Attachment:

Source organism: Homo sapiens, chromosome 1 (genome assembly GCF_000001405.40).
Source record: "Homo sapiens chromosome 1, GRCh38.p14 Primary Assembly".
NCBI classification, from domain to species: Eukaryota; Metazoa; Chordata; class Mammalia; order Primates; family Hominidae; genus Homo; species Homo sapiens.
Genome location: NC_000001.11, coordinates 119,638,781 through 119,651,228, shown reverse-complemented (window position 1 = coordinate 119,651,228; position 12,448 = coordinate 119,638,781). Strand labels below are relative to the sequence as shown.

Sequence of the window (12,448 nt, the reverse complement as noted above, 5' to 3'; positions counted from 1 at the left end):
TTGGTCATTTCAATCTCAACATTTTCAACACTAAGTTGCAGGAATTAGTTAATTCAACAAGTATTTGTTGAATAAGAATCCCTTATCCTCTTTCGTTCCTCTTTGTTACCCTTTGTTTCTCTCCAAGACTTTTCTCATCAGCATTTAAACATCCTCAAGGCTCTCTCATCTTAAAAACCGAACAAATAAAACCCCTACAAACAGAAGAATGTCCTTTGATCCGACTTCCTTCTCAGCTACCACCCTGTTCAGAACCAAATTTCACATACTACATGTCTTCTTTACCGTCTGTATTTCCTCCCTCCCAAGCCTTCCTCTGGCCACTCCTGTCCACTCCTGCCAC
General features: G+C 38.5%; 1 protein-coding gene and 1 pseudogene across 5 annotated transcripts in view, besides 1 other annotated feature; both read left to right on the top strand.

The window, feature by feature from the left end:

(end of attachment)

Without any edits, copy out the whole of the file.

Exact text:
Source organism: Homo sapiens, chromosome 1 (genome assembly GCF_000001405.40).
Source record: "Homo sapiens chromosome 1, GRCh38.p14 Primary Assembly".
NCBI classification, from domain to species: Eukaryota; Metazoa; Chordata; class Mammalia; order Primates; family Hominidae; genus Homo; species Homo sapiens.
Genome location: NC_000001.11, coordinates 119,638,781 through 119,651,228, shown reverse-complemented (window position 1 = coordinate 119,651,228; position 12,448 = coordinate 119,638,781). Strand labels below are relative to the sequence as shown.

Sequence of the window (12,448 nt, the reverse complement as noted above, 5' to 3'; positions counted from 1 at the left end):
TTGGTCATTTCAATCTCAACATTTTCAACACTAAGTTGCAGGAATTAGTTAATTCAACAAGTATTTGTTGAATAAGAATCCCTTATCCTCTTTCGTTCCTCTTTGTTACCCTTTGTTTCTCTCCAAGACTTTTCTCATCAGCATTTAAACATCCTCAAGGCTCTCTCATCTTAAAAACCGAACAAATAAAACCCCTACAAACAGAAGAATGTCCTTTGATCCGACTTCCTTCTCAGCTACCACCCTGTTCAGAACCAAATTTCACATACTACATGTCTTCTTTACCGTCTGTATTTCCTCCCTCCCAAGCCTTCCTCTGGCCACTCCTGTCCACTCCTGCCAC
General features: G+C 38.5%; 1 protein-coding gene and 1 pseudogene across 5 annotated transcripts in view, besides 1 other annotated feature; both read left to right on the top strand.

The window, feature by feature from the left end: